Google has opened the floodgates on cheap Chrome devices, announcing three brand-new ways you can use a browser-only PC without breaking the bank —from a tiny stick that plugs into an HDMI port to a laptop that flips over to become a tablet to $149 computers that are cheaper than most smartphones. With today's announcements, Google wants to show that no matter what you need a computer for, Google can meet those needs for a much lower price than Microsoft's Windows partners or Apple's Macs.
By this summer, Google and Intel will have 20 Chromebooks on the market including touch-screen versions and at least one tablet convertible, executives say. And nearly all of them will be priced under $350. Microsoft should be getting nervous indeed. In a press conference in San Francisco on Tuesday, executives shared some updated statistics on how well Chromebooks are doing.
On paper, the future of laptops looks disappointing. A few days ago, we learned Apple's new MacBook is about four years behind in terms of performance. It has a gorgeous new design and a sharp display, but costs more and isn't as powerful as the entry-level MacBook Air.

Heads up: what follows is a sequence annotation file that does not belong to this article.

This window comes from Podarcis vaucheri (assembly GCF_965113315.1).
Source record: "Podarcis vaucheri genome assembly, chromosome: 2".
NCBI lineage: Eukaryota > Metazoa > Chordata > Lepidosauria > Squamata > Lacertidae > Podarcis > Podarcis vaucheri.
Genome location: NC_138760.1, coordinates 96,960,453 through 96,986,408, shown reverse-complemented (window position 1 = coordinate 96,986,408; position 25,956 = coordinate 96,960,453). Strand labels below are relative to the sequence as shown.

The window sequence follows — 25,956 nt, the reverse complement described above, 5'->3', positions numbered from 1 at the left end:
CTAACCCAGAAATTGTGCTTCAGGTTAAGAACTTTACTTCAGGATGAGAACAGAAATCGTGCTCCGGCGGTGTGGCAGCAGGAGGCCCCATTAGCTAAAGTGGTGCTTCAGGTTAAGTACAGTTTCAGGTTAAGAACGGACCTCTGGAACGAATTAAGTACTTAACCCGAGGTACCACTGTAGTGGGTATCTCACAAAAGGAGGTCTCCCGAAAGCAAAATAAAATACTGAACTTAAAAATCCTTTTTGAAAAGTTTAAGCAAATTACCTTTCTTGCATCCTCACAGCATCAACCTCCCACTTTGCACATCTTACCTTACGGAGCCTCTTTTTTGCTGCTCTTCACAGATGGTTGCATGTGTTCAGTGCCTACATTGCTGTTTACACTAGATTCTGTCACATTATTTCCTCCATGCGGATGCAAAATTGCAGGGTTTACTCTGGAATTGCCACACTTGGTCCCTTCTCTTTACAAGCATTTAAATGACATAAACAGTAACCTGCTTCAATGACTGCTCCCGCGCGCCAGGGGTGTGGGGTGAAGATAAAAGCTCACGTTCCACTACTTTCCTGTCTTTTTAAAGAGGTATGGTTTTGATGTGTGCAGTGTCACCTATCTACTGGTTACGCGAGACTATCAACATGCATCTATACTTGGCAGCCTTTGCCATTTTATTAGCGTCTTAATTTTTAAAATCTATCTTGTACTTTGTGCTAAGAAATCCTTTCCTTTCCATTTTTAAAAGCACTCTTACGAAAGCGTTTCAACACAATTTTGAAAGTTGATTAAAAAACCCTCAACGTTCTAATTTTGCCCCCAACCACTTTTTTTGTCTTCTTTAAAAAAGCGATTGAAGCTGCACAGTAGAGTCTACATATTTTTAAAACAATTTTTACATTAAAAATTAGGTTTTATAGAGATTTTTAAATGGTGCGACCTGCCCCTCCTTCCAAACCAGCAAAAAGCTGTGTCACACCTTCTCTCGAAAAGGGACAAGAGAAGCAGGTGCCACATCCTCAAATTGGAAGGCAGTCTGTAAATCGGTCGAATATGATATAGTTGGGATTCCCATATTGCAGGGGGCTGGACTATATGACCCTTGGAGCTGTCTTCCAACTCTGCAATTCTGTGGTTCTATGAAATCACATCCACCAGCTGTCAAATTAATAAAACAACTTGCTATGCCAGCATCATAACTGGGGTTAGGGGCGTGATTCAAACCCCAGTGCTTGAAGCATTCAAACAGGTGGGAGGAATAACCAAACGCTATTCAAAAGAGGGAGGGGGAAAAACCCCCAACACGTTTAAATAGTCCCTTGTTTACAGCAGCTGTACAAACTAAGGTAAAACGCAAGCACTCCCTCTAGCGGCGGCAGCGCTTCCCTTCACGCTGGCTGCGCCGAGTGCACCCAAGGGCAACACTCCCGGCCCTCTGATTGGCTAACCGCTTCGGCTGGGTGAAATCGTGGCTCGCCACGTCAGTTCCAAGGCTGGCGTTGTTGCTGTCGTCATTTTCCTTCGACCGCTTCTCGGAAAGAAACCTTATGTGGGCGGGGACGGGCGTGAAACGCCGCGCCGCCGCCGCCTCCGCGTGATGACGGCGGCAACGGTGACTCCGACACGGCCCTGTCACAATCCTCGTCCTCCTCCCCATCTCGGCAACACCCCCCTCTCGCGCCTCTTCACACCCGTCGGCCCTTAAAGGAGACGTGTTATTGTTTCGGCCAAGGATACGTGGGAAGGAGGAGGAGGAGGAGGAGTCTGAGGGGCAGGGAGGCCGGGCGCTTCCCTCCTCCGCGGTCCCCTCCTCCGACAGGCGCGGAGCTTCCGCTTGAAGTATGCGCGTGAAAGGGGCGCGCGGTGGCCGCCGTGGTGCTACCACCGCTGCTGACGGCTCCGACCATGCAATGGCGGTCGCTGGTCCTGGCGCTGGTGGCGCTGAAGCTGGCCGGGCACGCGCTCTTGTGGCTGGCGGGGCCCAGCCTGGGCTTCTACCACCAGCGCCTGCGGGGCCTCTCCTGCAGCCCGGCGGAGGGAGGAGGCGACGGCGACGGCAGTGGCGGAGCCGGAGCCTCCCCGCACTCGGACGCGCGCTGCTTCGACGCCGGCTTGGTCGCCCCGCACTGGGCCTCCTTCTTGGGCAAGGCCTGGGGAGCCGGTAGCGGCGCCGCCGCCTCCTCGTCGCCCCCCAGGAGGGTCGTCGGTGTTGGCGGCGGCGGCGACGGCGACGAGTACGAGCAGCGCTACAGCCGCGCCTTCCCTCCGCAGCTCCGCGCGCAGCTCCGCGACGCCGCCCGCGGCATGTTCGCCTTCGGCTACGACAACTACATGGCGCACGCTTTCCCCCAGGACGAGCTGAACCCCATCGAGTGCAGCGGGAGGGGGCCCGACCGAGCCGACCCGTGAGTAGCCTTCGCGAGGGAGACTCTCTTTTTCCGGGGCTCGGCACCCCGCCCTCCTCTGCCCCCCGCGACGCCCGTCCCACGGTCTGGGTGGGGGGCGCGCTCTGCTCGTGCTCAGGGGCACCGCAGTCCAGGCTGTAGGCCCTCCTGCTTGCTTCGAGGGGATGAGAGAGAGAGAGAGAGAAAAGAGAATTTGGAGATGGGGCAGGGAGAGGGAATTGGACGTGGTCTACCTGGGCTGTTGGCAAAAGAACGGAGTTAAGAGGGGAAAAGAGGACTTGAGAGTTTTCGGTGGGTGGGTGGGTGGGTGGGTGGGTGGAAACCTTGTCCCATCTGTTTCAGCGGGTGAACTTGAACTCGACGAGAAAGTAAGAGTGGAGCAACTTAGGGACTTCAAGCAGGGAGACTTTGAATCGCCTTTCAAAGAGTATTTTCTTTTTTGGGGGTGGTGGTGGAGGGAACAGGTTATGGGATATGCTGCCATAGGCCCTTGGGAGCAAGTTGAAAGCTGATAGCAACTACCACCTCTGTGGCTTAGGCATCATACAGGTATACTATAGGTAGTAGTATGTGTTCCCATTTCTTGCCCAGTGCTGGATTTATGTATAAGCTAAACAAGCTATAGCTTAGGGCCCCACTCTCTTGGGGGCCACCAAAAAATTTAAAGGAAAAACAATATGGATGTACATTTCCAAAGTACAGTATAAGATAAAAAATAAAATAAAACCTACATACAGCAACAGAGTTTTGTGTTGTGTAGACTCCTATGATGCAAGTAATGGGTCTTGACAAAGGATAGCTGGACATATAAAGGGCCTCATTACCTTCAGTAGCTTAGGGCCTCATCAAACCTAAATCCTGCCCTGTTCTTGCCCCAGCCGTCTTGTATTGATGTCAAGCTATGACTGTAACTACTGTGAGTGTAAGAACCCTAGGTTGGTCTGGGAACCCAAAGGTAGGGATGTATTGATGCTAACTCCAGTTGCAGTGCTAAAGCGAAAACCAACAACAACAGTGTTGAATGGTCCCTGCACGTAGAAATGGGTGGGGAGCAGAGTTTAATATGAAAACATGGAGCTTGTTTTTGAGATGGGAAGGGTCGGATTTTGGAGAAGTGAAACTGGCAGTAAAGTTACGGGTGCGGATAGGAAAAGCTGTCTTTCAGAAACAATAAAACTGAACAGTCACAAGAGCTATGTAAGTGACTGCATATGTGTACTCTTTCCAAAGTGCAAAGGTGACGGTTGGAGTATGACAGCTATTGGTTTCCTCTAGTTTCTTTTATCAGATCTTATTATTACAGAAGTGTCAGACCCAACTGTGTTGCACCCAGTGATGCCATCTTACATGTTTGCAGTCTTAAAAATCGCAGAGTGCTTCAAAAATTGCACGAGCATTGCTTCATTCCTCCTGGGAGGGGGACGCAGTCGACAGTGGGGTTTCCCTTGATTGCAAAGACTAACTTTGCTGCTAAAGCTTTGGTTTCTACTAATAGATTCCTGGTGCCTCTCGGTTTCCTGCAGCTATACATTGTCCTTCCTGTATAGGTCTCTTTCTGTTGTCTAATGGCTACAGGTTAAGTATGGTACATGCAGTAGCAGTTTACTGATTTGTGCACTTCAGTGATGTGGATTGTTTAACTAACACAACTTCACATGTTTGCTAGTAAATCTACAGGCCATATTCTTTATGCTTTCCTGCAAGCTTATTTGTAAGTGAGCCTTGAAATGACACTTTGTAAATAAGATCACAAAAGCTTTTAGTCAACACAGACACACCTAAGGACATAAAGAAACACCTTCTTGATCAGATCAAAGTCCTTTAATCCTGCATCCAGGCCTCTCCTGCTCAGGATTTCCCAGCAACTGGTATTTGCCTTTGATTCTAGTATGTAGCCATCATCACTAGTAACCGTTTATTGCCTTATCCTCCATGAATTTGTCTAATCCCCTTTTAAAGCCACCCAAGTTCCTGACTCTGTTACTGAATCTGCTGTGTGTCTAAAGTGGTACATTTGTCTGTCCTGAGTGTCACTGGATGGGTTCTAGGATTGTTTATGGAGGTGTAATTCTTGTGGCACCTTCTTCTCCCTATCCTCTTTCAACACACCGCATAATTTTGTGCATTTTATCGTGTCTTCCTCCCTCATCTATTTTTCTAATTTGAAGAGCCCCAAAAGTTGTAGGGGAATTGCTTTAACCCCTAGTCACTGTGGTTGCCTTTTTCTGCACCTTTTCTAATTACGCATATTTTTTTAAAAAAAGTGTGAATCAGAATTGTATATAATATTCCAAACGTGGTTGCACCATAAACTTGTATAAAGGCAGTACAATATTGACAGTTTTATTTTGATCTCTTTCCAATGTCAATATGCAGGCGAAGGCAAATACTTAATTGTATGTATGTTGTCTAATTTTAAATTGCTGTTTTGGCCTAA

The growing popularity of Google Chromebooks doesn't directly translate into more revenue for Google. Google executives reminded Wall Street analysts of that fact on the company's conference call on Thursday.
As reported on the Wall Street Journal, Alphabet Inc’s (NASDAQ:GOOGL) subsidiary Google Inc. is all set to merge its Chrome operating system (OS) with its Android OS by 2017. The tech giant has now taken on the challenge of addressing the increasingly thinning divide between mobile and desktop platforms.
GoogleGoogle just took a big step to unite its two operating systems, Chrome and Android, and it's great news for users.
The Android app store, Play, is coming to Chrome OS, the software that runs on its Chromebook laptops, Google announced at its IO developers' conference on Thursday.